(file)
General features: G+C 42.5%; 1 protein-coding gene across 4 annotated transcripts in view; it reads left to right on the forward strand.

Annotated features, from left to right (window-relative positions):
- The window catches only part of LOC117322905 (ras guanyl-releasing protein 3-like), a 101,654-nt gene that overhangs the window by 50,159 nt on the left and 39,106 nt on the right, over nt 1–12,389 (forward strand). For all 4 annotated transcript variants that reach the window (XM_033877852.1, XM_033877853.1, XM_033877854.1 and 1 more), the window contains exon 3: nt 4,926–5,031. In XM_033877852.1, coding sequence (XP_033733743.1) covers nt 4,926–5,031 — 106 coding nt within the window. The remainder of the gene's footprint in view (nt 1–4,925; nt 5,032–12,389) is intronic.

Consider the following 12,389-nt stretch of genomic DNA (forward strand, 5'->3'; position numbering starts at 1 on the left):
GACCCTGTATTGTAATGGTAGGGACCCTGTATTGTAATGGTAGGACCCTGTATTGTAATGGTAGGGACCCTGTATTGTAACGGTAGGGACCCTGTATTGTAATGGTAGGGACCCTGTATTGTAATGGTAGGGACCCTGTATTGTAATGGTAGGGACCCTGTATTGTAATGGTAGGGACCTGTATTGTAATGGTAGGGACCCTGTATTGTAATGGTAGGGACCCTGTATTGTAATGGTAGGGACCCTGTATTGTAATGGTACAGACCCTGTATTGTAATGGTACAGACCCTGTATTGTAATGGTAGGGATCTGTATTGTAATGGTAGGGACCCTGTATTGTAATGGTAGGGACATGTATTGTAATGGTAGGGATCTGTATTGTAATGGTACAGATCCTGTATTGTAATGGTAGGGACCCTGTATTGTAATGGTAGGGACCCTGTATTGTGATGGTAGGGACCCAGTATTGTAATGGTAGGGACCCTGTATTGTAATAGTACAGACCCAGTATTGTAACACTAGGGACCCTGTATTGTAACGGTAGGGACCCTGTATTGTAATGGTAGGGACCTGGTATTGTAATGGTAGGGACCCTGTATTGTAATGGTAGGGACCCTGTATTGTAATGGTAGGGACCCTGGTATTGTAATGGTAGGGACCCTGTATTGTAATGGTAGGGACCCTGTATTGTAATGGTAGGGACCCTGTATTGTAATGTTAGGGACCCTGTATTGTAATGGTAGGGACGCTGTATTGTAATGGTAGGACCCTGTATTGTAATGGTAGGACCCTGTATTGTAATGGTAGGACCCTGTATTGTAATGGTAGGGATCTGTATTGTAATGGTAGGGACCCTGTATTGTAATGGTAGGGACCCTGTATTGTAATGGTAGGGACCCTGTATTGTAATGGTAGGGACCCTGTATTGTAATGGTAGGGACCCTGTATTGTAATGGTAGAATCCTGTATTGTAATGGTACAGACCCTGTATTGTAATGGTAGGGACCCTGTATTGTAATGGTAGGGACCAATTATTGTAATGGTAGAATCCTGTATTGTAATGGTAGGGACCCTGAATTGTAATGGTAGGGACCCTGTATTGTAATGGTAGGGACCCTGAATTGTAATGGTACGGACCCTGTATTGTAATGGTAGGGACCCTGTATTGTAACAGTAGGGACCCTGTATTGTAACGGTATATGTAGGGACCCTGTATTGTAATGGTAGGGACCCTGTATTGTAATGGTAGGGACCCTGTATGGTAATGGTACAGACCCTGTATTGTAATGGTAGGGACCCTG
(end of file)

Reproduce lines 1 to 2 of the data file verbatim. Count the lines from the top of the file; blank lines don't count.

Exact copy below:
General features: G+C 42.5%; 1 protein-coding gene across 4 annotated transcripts in view; it reads left to right on the forward strand.

Annotated features, from left to right (window-relative positions):